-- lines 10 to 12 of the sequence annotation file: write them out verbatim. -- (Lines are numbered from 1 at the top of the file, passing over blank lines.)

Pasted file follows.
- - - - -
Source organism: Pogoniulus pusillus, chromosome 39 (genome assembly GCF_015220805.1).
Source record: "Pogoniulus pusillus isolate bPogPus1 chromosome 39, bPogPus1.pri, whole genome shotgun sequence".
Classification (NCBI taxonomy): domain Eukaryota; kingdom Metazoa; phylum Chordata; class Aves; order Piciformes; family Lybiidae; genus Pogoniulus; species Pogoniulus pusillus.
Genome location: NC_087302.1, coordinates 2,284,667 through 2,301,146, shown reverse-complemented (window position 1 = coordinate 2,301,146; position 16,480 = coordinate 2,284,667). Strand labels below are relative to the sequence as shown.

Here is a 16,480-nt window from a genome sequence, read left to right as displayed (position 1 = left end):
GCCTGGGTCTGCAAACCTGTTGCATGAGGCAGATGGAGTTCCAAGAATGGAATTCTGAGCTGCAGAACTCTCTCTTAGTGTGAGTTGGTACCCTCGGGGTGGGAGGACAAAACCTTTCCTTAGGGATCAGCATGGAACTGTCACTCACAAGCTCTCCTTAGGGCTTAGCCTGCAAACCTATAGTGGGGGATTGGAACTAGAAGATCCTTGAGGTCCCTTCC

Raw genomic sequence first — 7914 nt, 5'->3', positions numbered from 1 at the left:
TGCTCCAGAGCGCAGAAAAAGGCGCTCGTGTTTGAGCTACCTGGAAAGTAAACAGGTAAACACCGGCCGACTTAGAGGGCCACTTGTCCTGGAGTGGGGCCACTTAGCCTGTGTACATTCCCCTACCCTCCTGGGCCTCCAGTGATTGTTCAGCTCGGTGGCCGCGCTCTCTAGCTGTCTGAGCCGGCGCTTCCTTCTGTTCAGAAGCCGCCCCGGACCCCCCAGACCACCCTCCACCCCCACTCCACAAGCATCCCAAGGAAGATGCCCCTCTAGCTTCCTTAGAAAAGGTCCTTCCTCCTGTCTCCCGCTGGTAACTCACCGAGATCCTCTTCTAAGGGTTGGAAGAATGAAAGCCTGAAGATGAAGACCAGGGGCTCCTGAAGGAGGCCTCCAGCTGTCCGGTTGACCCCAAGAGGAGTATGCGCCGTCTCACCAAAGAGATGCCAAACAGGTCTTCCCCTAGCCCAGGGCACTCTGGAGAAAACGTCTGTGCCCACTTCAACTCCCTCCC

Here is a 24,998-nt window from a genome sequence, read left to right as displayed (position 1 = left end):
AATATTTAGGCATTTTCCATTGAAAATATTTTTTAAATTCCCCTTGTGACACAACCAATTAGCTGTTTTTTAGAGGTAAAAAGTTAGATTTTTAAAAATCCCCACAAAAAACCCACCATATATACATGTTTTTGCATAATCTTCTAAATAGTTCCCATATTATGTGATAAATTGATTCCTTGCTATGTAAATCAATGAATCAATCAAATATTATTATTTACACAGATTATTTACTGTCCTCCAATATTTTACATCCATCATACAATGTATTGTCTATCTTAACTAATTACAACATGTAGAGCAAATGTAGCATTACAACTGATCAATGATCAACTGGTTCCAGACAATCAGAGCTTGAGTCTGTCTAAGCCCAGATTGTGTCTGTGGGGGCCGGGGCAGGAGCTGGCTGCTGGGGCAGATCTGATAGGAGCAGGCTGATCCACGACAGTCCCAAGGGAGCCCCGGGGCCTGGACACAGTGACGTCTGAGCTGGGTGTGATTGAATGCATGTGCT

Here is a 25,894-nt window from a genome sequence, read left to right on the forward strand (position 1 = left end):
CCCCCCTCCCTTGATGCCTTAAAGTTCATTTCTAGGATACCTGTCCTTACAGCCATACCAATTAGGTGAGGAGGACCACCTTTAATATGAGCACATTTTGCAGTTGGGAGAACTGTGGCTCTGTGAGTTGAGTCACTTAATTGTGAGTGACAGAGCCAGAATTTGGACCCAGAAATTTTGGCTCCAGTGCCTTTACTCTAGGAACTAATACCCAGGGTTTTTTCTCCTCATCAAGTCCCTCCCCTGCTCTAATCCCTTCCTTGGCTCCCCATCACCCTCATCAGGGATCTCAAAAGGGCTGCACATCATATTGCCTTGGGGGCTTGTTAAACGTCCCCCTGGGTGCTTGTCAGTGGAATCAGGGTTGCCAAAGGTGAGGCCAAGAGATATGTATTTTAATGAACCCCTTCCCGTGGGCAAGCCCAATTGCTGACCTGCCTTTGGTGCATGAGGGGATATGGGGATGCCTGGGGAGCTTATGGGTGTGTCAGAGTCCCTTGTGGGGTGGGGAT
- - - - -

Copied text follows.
AATATTTAGGCATTTTCCATTGAAAATATTTTTTAAATTCCCCTTGTGACACAACCAATTAGCTGTTTTTTAGAGGTAAAAAGTTAGATTTTTAAAAATCCCCACAAAAAACCCACCATATATACATGTTTTTGCATAATCTTCTAAATAGTTCCCATATTATGTGATAAATTGATTCCTTGCTATGTAAATCAATGAATCAATCAAATATTATTATTTACACAGATTATTTACTGTCCTCCAATATTTTACATCCATCATACAATGTATTGTCTATCTTAACTAATTACAACATGTAGAGCAAATGTAGCATTACAACTGATCAATGATCAACTGGTTCCAGACAATCAGAGCTTGAGTCTGTCTAAGCCCAGATTGTGTCTGTGGGGGCCGGGGCAGGAGCTGGCTGCTGGGGCAGATCTGATAGGAGCAGGCTGATCCACGACAGTCCCAAGGGAGCCCCGGGGCCTGGACACAGTGACGTCTGAGCTGGGTGTGATTGAATGCATGTGCT

Here is a 25,894-nt window from a genome sequence, read left to right on the forward strand (position 1 = left end):
CCCCCCTCCCTTGATGCCTTAAAGTTCATTTCTAGGATACCTGTCCTTACAGCCATACCAATTAGGTGAGGAGGACCACCTTTAATATGAGCACATTTTGCAGTTGGGAGAACTGTGGCTCTGTGAGTTGAGTCACTTAATTGTGAGTGACAGAGCCAGAATTTGGACCCAGAAATTTTGGCTCCAGTGCCTTTACTCTAGGAACTAATACCCAGGGTTTTTTCTCCTCATCAAGTCCCTCCCCTGCTCTAATCCCTTCCTTGGCTCCCCATCACCCTCATCAGGGATCTCAAAAGGGCTGCACATCATATTGCCTTGGGGGCTTGTTAAACGTCCCCCTGGGTGCTTGTCAGTGGAATCAGGGTTGCCAAAGGTGAGGCCAAGAGATATGTATTTTAATGAACCCCTTCCCGTGGGCAAGCCCAATTGCTGACCTGCCTTTGGTGCATGAGGGGATATGGGGATGCCTGGGGAGCTTATGGGTGTGTCAGAGTCCCTTGTGGGGTGGGGAT